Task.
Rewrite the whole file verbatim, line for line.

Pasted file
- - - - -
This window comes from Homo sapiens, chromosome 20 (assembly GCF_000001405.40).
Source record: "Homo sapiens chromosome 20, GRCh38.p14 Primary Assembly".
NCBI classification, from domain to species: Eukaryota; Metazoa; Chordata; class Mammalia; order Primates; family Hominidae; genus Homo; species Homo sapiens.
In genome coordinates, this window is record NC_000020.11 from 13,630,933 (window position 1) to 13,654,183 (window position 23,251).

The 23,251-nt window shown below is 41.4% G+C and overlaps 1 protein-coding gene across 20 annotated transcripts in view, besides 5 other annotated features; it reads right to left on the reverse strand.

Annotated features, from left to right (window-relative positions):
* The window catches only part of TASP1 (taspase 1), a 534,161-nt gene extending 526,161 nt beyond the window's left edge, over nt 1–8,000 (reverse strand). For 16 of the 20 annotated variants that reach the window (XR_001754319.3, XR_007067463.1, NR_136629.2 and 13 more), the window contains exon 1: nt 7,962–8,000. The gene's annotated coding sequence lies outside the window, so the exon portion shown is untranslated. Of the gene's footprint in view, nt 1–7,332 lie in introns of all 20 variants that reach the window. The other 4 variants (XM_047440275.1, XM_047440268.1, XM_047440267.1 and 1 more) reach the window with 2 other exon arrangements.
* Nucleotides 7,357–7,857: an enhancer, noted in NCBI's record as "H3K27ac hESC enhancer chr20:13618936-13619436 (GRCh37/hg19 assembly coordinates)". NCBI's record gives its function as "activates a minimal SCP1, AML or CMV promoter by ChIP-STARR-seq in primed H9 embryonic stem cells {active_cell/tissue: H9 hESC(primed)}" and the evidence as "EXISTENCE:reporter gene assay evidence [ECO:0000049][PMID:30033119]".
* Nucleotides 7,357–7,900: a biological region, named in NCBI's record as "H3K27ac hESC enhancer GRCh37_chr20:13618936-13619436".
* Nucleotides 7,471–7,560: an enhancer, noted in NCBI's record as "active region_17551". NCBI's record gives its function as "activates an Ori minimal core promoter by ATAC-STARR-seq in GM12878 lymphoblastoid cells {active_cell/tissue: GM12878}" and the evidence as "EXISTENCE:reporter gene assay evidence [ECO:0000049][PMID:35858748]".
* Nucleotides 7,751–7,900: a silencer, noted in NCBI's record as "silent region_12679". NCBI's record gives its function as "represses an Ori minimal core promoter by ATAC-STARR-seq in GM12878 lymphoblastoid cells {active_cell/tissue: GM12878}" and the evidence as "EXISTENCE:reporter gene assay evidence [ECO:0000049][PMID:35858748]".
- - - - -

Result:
This window comes from Homo sapiens, chromosome 20 (assembly GCF_000001405.40).
Source record: "Homo sapiens chromosome 20, GRCh38.p14 Primary Assembly".
NCBI classification, from domain to species: Eukaryota; Metazoa; Chordata; class Mammalia; order Primates; family Hominidae; genus Homo; species Homo sapiens.
In genome coordinates, this window is record NC_000020.11 from 13,630,933 (window position 1) to 13,654,183 (window position 23,251).

The 23,251-nt window shown below is 41.4% G+C and overlaps 1 protein-coding gene across 20 annotated transcripts in view, besides 5 other annotated features; it reads right to left on the reverse strand.

Annotated features, from left to right (window-relative positions):
* The window catches only part of TASP1 (taspase 1), a 534,161-nt gene extending 526,161 nt beyond the window's left edge, over nt 1–8,000 (reverse strand). For 16 of the 20 annotated variants that reach the window (XR_001754319.3, XR_007067463.1, NR_136629.2 and 13 more), the window contains exon 1: nt 7,962–8,000. The gene's annotated coding sequence lies outside the window, so the exon portion shown is untranslated. Of the gene's footprint in view, nt 1–7,332 lie in introns of all 20 variants that reach the window. The other 4 variants (XM_047440275.1, XM_047440268.1, XM_047440267.1 and 1 more) reach the window with 2 other exon arrangements.
* Nucleotides 7,357–7,857: an enhancer, noted in NCBI's record as "H3K27ac hESC enhancer chr20:13618936-13619436 (GRCh37/hg19 assembly coordinates)". NCBI's record gives its function as "activates a minimal SCP1, AML or CMV promoter by ChIP-STARR-seq in primed H9 embryonic stem cells {active_cell/tissue: H9 hESC(primed)}" and the evidence as "EXISTENCE:reporter gene assay evidence [ECO:0000049][PMID:30033119]".
* Nucleotides 7,357–7,900: a biological region, named in NCBI's record as "H3K27ac hESC enhancer GRCh37_chr20:13618936-13619436".
* Nucleotides 7,471–7,560: an enhancer, noted in NCBI's record as "active region_17551". NCBI's record gives its function as "activates an Ori minimal core promoter by ATAC-STARR-seq in GM12878 lymphoblastoid cells {active_cell/tissue: GM12878}" and the evidence as "EXISTENCE:reporter gene assay evidence [ECO:0000049][PMID:35858748]".
* Nucleotides 7,751–7,900: a silencer, noted in NCBI's record as "silent region_12679". NCBI's record gives its function as "represses an Ori minimal core promoter by ATAC-STARR-seq in GM12878 lymphoblastoid cells {active_cell/tissue: GM12878}" and the evidence as "EXISTENCE:reporter gene assay evidence [ECO:0000049][PMID:35858748]".